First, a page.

Moving to the Industrial Intermediates & Infrastructure segment. Net sales were $3.7 billion, down 20% from the year ago period. Volumes declined primarily due to lower demand in Europe for industrial, consumer durables and building and construction applications. Sequentially, net sales were down 10% as seasonal demand increases for deicing fluid were more than offset by declines in building and construction, consumer durables and industrial applications.
Operating EBIT for the segment was $164 million compared to $595 million in the year-ago period, driven by lower demand and increasing energy costs, particularly in Europe. Sequentially, operating EBIT margins expanded by 40 basis points as lower energy costs versus the prior quarter were partly offset by lower volumes.
Thank you, Jim, and good morning, everyone. We expect the market dynamics we experienced in late 2022 to continue into early ’23. While the pace of inflation has moderated, overall cost levels remain elevated, which has continued to trigger tighter monetary policy in most parts of the world and is weighing on both business investment and consumer sentiment.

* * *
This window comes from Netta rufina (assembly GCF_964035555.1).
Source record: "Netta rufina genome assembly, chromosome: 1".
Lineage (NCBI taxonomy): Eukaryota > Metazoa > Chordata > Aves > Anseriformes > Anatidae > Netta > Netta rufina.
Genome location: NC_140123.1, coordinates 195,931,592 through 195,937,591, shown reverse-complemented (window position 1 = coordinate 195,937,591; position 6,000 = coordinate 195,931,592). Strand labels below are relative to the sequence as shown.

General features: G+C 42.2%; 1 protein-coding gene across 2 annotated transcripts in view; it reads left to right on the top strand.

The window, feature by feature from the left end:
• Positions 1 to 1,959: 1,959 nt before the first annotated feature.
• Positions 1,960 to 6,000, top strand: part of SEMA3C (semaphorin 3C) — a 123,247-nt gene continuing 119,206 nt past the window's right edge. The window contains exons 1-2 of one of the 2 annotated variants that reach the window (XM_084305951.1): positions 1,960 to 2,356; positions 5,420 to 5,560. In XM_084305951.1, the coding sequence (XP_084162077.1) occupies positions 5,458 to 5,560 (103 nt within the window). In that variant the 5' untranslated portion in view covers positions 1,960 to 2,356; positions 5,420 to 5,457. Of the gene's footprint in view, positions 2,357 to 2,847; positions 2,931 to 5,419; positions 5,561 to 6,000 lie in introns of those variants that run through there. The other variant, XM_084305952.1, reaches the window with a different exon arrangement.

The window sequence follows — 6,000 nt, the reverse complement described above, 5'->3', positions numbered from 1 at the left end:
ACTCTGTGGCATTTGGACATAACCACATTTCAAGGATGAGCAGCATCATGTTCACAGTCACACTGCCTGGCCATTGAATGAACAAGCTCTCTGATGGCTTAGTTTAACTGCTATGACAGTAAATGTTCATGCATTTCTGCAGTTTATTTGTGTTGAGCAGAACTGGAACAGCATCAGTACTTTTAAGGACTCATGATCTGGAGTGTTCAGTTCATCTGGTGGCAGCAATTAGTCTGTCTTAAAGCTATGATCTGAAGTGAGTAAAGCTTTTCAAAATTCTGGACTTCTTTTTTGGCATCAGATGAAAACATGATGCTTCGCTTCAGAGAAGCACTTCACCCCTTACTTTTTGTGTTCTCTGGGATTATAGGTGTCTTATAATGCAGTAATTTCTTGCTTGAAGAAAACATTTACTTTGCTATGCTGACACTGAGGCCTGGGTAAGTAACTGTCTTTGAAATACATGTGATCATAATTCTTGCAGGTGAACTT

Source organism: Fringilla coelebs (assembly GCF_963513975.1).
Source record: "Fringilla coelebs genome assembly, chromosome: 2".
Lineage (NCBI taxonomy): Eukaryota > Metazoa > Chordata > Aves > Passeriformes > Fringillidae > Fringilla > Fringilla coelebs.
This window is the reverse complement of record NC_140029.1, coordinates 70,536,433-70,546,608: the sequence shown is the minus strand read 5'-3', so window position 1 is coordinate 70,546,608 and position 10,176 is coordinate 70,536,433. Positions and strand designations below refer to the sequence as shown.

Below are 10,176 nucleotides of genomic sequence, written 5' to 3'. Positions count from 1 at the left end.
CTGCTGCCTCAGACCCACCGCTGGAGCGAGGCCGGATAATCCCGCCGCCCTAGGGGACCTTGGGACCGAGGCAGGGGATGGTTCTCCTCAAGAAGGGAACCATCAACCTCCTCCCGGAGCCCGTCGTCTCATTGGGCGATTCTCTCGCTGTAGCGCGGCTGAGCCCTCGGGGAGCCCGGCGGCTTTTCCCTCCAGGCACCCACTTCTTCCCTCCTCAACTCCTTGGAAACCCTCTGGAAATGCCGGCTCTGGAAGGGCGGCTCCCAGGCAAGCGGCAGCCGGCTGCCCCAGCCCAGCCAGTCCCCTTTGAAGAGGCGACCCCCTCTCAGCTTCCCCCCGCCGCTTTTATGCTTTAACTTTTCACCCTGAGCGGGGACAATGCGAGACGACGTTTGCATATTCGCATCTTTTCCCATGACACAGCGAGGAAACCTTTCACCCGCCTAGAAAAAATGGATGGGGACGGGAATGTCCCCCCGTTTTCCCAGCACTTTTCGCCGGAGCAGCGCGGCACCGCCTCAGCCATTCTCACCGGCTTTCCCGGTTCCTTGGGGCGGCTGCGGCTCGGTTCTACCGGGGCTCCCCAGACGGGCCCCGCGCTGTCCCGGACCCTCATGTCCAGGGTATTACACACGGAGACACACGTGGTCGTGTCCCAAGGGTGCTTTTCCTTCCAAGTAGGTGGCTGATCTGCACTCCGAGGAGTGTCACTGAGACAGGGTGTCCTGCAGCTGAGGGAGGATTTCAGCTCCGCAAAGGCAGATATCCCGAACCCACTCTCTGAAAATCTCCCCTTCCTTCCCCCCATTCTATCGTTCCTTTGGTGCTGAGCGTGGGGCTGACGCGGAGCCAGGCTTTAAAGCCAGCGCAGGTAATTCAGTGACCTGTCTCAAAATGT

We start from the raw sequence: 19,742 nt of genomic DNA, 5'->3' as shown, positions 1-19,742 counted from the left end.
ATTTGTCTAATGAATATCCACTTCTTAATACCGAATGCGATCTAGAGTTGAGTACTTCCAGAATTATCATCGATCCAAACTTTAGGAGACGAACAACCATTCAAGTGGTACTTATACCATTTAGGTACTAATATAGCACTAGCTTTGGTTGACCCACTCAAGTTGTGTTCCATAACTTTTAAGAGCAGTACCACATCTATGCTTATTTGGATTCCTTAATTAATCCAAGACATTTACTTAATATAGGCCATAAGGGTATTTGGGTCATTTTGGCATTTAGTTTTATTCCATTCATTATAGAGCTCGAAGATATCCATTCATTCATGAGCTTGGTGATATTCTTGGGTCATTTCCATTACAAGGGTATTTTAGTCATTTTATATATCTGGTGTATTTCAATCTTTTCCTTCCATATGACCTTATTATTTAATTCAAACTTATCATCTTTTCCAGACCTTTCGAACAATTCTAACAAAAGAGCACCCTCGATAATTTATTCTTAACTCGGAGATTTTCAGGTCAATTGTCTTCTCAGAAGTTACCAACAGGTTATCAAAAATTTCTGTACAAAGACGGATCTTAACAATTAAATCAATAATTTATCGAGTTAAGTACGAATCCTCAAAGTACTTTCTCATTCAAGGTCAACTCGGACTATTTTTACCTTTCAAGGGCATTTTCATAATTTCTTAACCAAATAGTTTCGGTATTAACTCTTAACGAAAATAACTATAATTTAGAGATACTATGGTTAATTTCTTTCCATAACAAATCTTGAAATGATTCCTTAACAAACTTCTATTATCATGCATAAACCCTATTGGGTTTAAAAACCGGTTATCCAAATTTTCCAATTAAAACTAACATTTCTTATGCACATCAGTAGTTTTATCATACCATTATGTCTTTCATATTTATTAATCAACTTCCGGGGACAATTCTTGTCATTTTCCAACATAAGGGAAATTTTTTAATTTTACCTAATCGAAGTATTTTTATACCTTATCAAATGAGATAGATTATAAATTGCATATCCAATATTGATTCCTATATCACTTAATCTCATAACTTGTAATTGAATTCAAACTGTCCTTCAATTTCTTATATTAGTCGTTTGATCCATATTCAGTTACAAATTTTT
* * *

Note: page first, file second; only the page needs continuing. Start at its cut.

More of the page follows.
The majority of economic forecasts are calling for slower GDP growth globally relative to 2022, although dynamics differ by region, with most regions except Europe still forecasting positive year-on-year growth. In the U.S., we see signs of moderating demand and the continuation of year-end destocking trends early in the quarter.
Building and construction end markets have been particularly impacted by inflation and rising interest rates with housing starts declining by more than 20% year-over-year in December.